Points to Ponder: Face Up To Lack of Motivation
Points to Ponder
Face Up To Lack of Motivation
By Pastor Whitmore
Weekly Contributing Writer
I don't want to exercise.
I feel unmotivated for sometimes a month or more to get to the gym, ride the bide, lift the weights. Yet for 30 years I have worked out consistently, three to four days per week. Many amorning I'll be riding the cycle in the Spin class (an aerobic bicycling class that uses stationary bikes), and the thought will come: "I could leave now." Some days, I am just not in the mood to push myself. Yet I do.
How many of us confuse motivation with ability? In other words, if I really don't feel like doing something - even the thought of it is painful - that means I can't do it. If I'm unwilling therefore I am unable. That, of course, is self-deception; a lie that caters to one's lazy side.
One morning, the Spin instructor was preparing us for the all-terrain "ride" we were to embark upon for 45 minutes. She gave us a point to ponder:
"When things get uncomfortable, growth happens."
Now there's a thought. Has anything worth having or achieving come to us without struggle or hard work? It was a challenging phrase. How many of us are motivated to enter the zone of uncomfortable at full throttle? And then once you've crossed the threshold (where you're thinking, "I'm not liking this.") you plow through with dedicated persistence. If you have ever done that, you know from past experience that once you're on the other side of that zone, something good awaits. Not a mere trophy or a promotion necessarily; but a discovery about yourself. Many people don't stick with the tough stuff long enough to find out.
In these 30 years of working out, I have moved from Maryland to North Carolina and back; changed careers, gone to seminary, got married and had two children, and dealt with many life-altering changes. Yet, through all of them and the convenient excuses they provided me for quitting exercise, I only missed one week of workouts. And that was because a leg infection had me laid up.
I am healthy today, but for a number of months, I have lacked motivation to keep to my exercise routine. I have struggled with these seasons of sluggishness before - more times than I can count. But, feeling motivated is not a qualification for compelling motivation. My brain is capable of ordering one leg and then the other to go. And they will comply.
But how does one get motivated or stay motivated to do something that one lacks the internal motivation to do? For 30 years I have been able to consistently push myself to do my workouts whether I felt like it or not. Really, what difference does it make whether I feel like doing it or not?
Here's the key I have discovered: thanksgiving. Or to expand it: thankfulness, praise and worship, gratitude. The lesson has become over time standard equipment in my soul.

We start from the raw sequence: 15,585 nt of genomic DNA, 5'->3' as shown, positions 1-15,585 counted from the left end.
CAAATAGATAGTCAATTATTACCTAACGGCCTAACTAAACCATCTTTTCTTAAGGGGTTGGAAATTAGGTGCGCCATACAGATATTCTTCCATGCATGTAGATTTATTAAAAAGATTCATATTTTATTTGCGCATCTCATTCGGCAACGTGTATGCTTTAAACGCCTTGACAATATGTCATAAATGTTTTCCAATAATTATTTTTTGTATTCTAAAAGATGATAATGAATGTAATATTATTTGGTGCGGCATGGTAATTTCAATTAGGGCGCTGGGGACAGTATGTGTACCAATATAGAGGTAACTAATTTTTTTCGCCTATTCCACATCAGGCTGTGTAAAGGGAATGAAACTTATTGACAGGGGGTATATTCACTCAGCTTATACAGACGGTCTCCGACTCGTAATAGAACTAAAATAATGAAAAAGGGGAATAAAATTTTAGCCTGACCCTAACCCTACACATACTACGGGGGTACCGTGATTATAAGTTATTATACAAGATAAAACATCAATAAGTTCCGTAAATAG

"Rejoice always, pray without ceasing, in everything give thanks; for this is the will of God in Christ Jesus for you." (I Thessalonians 5:16-18)
This instruction is standard in that when I am doing a class or an exercise that I do not feel in the mood to do, a phrase comes forth from my heart to my lips: "Thank you, Lord" or "Thank you, Father." When I complete a set of exercises, I sometimes say, "Praise God!" Why? Because I can do what I just did. Life and all of its benefits are gifts. And these gifts are special blessings, which should be appreciated and cared for.
I began working out 30 years ago because I got a job at a health club. I had to learn about exercise. Many of the sales staff did not work out; but I felt duty-bound to study and use the "product" we were selling. It took me two years to figure out a routine that worked for me. In those early years, it was tough to stick with it. But I had to find a way, because I was preaching to clients that lifestyle management was a necessity.
I know how hard it is to get started, and then to stay with it. I am struggling with it now. But, how you feel - whether you like it or not - is irrelevant. Your life on earth is a stewardship. Many of the diseases that burden us are preventable. One of the biggest health problems in our country is obesity. This does not have to be.
Change begins with one's attitude. From a prison Paul tells us:
"Be anxious for nothing, but in everything by prayer and supplication, with thanksgiving, let your requests be made known to God." (Philippians 4:6)
In other words, talk to God about it. Express your needs. And with a thankful attitude, get going.
Hilltop Christian Fellowship, 12624 Trinity Church Drive, Clear Spring. Listen to Rev. Whitmore on WJEJ-1240 AM, Tues and Thurs at 10:45 a.m. & p.m. & Wed at 10:45 a.m. www.hilltopchristianfellowship.com.